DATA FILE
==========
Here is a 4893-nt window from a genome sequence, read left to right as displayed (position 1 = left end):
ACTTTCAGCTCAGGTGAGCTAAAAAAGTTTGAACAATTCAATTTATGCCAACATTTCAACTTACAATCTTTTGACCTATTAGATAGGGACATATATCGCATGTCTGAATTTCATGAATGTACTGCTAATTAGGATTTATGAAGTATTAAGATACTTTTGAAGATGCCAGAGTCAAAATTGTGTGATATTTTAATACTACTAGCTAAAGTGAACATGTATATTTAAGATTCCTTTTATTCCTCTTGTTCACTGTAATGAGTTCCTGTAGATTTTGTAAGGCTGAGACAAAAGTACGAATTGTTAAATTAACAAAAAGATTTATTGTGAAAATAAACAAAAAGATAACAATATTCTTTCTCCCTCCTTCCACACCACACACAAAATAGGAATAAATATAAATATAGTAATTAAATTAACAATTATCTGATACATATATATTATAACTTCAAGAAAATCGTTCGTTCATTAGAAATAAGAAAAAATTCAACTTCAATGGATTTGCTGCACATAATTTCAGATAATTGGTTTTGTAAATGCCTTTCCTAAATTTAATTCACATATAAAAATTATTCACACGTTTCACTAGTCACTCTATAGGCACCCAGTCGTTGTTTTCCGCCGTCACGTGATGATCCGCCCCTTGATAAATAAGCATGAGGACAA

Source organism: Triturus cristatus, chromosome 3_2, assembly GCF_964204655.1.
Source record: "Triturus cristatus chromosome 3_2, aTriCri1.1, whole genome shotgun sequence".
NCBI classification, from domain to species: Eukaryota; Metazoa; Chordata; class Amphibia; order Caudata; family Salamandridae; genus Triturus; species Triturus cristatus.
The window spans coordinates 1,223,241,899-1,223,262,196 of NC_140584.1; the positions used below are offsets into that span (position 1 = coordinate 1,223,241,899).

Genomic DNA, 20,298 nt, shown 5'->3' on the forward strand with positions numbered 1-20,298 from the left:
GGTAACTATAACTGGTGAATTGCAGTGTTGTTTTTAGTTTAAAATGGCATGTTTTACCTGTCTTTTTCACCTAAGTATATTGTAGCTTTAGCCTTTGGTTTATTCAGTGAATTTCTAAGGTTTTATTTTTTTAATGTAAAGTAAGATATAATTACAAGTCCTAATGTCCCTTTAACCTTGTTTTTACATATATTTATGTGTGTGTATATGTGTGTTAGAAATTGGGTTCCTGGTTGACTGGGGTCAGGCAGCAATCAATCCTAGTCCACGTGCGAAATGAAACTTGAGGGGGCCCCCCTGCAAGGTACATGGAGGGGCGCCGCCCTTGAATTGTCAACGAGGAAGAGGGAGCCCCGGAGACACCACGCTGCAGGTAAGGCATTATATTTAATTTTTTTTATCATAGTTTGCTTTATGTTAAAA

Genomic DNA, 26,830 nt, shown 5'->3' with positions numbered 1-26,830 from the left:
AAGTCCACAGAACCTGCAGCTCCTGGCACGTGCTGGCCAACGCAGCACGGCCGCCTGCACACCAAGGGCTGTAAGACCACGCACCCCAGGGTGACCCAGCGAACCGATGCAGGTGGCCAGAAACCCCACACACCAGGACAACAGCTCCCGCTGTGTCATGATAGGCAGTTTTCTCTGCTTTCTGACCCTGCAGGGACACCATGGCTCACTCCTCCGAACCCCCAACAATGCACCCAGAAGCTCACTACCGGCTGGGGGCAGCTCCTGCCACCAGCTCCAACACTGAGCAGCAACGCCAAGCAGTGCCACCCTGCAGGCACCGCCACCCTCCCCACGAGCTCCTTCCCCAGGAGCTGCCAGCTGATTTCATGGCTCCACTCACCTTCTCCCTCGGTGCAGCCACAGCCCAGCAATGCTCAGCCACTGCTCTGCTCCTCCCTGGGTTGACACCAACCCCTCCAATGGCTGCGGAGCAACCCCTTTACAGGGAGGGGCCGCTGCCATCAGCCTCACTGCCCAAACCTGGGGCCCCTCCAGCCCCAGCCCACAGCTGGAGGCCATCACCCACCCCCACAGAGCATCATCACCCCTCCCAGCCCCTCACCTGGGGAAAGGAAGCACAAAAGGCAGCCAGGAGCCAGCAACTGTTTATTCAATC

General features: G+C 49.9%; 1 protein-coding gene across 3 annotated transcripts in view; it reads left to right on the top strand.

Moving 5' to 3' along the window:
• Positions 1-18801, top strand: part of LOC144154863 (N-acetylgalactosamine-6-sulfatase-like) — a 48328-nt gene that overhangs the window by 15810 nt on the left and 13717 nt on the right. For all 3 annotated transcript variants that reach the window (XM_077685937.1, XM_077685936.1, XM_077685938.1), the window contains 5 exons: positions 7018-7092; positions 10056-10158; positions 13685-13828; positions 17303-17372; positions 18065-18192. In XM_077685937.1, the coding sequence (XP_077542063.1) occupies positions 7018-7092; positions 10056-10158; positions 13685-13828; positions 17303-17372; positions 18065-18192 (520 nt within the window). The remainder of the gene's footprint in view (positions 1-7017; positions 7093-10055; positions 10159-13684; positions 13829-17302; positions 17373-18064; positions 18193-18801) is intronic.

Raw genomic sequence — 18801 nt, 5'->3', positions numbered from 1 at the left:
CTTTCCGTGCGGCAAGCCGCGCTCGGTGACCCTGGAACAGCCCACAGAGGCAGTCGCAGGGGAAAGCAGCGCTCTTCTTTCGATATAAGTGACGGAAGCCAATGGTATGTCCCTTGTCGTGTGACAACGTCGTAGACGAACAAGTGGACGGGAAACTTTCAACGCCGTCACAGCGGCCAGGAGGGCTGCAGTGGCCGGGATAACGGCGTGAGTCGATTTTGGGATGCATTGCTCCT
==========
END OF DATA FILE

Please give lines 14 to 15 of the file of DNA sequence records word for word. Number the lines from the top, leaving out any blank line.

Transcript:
Raw genomic sequence — 18801 nt, 5'->3', positions numbered from 1 at the left:
CTTTCCGTGCGGCAAGCCGCGCTCGGTGACCCTGGAACAGCCCACAGAGGCAGTCGCAGGGGAAAGCAGCGCTCTTCTTTCGATATAAGTGACGGAAGCCAATGGTATGTCCCTTGTCGTGTGACAACGTCGTAGACGAACAAGTGGACGGGAAACTTTCAACGCCGTCACAGCGGCCAGGAGGGCTGCAGTGGCCGGGATAACGGCGTGAGTCGATTTTGGGATGCATTGCTCCT